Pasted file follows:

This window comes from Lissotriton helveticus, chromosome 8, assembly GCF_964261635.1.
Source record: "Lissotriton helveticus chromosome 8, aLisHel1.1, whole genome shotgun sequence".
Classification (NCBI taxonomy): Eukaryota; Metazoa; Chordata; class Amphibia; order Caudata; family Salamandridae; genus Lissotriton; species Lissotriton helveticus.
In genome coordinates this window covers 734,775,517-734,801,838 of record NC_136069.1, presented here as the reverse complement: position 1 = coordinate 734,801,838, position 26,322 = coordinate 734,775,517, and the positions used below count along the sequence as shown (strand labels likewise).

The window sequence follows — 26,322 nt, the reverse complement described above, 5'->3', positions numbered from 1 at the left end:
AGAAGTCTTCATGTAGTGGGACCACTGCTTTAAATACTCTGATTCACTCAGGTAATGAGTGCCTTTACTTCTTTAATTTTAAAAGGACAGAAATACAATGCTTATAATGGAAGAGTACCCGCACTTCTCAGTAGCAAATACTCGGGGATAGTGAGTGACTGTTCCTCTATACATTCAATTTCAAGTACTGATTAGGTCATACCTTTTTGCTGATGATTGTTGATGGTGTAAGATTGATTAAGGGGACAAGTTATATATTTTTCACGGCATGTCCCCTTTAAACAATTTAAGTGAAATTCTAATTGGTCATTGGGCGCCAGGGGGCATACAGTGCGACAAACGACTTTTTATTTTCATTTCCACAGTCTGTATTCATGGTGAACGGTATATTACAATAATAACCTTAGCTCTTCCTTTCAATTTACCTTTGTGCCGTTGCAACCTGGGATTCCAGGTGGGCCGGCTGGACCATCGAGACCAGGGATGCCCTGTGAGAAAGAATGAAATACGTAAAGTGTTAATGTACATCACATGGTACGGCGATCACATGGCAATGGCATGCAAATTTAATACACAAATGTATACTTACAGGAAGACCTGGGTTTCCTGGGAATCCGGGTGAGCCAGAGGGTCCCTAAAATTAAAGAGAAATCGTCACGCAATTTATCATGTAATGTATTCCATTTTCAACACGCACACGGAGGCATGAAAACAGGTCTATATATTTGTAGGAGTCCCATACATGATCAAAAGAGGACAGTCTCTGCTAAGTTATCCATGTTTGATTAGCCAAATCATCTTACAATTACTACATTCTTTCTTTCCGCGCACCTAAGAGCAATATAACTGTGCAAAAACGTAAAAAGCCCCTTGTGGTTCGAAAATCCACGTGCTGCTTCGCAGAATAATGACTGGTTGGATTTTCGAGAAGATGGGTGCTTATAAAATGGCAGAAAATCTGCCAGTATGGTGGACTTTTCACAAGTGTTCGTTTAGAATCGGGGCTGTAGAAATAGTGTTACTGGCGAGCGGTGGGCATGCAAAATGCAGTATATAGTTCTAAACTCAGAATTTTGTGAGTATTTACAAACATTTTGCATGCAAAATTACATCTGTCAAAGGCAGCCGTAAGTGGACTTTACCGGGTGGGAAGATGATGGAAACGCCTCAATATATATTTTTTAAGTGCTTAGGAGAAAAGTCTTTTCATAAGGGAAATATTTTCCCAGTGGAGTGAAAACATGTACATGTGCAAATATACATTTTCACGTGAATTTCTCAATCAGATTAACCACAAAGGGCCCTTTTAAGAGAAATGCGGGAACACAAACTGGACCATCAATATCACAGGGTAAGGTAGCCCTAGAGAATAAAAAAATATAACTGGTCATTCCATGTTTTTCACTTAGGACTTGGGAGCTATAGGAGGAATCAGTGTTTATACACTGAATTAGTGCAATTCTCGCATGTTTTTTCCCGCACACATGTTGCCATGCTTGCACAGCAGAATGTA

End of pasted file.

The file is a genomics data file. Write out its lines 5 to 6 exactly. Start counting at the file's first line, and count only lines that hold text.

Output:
The window sequence follows — 26,322 nt, the reverse complement described above, 5'->3', positions numbered from 1 at the left end:
AGAAGTCTTCATGTAGTGGGACCACTGCTTTAAATACTCTGATTCACTCAGGTAATGAGTGCCTTTACTTCTTTAATTTTAAAAGGACAGAAATACAATGCTTATAATGGAAGAGTACCCGCACTTCTCAGTAGCAAATACTCGGGGATAGTGAGTGACTGTTCCTCTATACATTCAATTTCAAGTACTGATTAGGTCATACCTTTTTGCTGATGATTGTTGATGGTGTAAGATTGATTAAGGGGACAAGTTATATATTTTTCACGGCATGTCCCCTTTAAACAATTTAAGTGAAATTCTAATTGGTCATTGGGCGCCAGGGGGCATACAGTGCGACAAACGACTTTTTATTTTCATTTCCACAGTCTGTATTCATGGTGAACGGTATATTACAATAATAACCTTAGCTCTTCCTTTCAATTTACCTTTGTGCCGTTGCAACCTGGGATTCCAGGTGGGCCGGCTGGACCATCGAGACCAGGGATGCCCTGTGAGAAAGAATGAAATACGTAAAGTGTTAATGTACATCACATGGTACGGCGATCACATGGCAATGGCATGCAAATTTAATACACAAATGTATACTTACAGGAAGACCTGGGTTTCCTGGGAATCCGGGTGAGCCAGAGGGTCCCTAAAATTAAAGAGAAATCGTCACGCAATTTATCATGTAATGTATTCCATTTTCAACACGCACACGGAGGCATGAAAACAGGTCTATATATTTGTAGGAGTCCCATACATGATCAAAAGAGGACAGTCTCTGCTAAGTTATCCATGTTTGATTAGCCAAATCATCTTACAATTACTACATTCTTTCTTTCCGCGCACCTAAGAGCAATATAACTGTGCAAAAACGTAAAAAGCCCCTTGTGGTTCGAAAATCCACGTGCTGCTTCGCAGAATAATGACTGGTTGGATTTTCGAGAAGATGGGTGCTTATAAAATGGCAGAAAATCTGCCAGTATGGTGGACTTTTCACAAGTGTTCGTTTAGAATCGGGGCTGTAGAAATAGTGTTACTGGCGAGCGGTGGGCATGCAAAATGCAGTATATAGTTCTAAACTCAGAATTTTGTGAGTATTTACAAACATTTTGCATGCAAAATTACATCTGTCAAAGGCAGCCGTAAGTGGACTTTACCGGGTGGGAAGATGATGGAAACGCCTCAATATATATTTTTTAAGTGCTTAGGAGAAAAGTCTTTTCATAAGGGAAATATTTTCCCAGTGGAGTGAAAACATGTACATGTGCAAATATACATTTTCACGTGAATTTCTCAATCAGATTAACCACAAAGGGCCCTTTTAAGAGAAATGCGGGAACACAAACTGGACCATCAATATCACAGGGTAAGGTAGCCCTAGAGAATAAAAAAATATAACTGGTCATTCCATGTTTTTCACTTAGGACTTGGGAGCTATAGGAGGAATCAGTGTTTATACACTGAATTAGTGCAATTCTCGCATGTTTTTTCCCGCACACATGTTGCCATGCTTGCACAGCAGAATGTA